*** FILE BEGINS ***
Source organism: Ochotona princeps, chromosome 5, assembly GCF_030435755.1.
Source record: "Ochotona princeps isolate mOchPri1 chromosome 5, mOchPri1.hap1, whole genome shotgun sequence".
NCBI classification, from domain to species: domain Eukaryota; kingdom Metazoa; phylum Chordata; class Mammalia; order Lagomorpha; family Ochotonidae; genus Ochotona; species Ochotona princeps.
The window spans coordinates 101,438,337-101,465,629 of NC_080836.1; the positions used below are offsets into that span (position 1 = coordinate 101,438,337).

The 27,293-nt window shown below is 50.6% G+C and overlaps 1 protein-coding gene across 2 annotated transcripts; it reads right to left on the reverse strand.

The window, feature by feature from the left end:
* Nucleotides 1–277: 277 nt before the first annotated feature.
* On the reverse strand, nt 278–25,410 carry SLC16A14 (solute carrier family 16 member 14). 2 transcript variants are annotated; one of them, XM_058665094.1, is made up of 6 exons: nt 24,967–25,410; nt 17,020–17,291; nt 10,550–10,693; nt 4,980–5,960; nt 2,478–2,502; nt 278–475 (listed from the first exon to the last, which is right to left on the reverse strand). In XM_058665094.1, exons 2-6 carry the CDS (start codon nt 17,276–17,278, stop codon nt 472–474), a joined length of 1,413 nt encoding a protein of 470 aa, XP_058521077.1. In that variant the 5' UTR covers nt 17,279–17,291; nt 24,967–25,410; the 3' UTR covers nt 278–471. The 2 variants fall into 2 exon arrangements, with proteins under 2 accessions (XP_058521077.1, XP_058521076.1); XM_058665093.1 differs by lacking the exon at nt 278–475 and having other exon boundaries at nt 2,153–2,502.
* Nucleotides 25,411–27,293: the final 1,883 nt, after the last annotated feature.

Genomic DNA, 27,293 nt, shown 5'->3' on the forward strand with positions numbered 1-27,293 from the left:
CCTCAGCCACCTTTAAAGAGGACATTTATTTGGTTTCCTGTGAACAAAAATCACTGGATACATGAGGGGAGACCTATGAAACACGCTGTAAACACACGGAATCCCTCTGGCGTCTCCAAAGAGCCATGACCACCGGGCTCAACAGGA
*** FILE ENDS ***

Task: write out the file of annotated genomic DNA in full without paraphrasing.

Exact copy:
Source organism: Ochotona princeps, chromosome 5, assembly GCF_030435755.1.
Source record: "Ochotona princeps isolate mOchPri1 chromosome 5, mOchPri1.hap1, whole genome shotgun sequence".
NCBI classification, from domain to species: domain Eukaryota; kingdom Metazoa; phylum Chordata; class Mammalia; order Lagomorpha; family Ochotonidae; genus Ochotona; species Ochotona princeps.
The window spans coordinates 101,438,337-101,465,629 of NC_080836.1; the positions used below are offsets into that span (position 1 = coordinate 101,438,337).

The 27,293-nt window shown below is 50.6% G+C and overlaps 1 protein-coding gene across 2 annotated transcripts; it reads right to left on the reverse strand.

The window, feature by feature from the left end:
* Nucleotides 1–277: 277 nt before the first annotated feature.
* On the reverse strand, nt 278–25,410 carry SLC16A14 (solute carrier family 16 member 14). 2 transcript variants are annotated; one of them, XM_058665094.1, is made up of 6 exons: nt 24,967–25,410; nt 17,020–17,291; nt 10,550–10,693; nt 4,980–5,960; nt 2,478–2,502; nt 278–475 (listed from the first exon to the last, which is right to left on the reverse strand). In XM_058665094.1, exons 2-6 carry the CDS (start codon nt 17,276–17,278, stop codon nt 472–474), a joined length of 1,413 nt encoding a protein of 470 aa, XP_058521077.1. In that variant the 5' UTR covers nt 17,279–17,291; nt 24,967–25,410; the 3' UTR covers nt 278–471. The 2 variants fall into 2 exon arrangements, with proteins under 2 accessions (XP_058521077.1, XP_058521076.1); XM_058665093.1 differs by lacking the exon at nt 278–475 and having other exon boundaries at nt 2,153–2,502.
* Nucleotides 25,411–27,293: the final 1,883 nt, after the last annotated feature.

Genomic DNA, 27,293 nt, shown 5'->3' on the forward strand with positions numbered 1-27,293 from the left:
CCTCAGCCACCTTTAAAGAGGACATTTATTTGGTTTCCTGTGAACAAAAATCACTGGATACATGAGGGGAGACCTATGAAACACGCTGTAAACACACGGAATCCCTCTGGCGTCTCCAAAGAGCCATGACCACCGGGCTCAACAGGA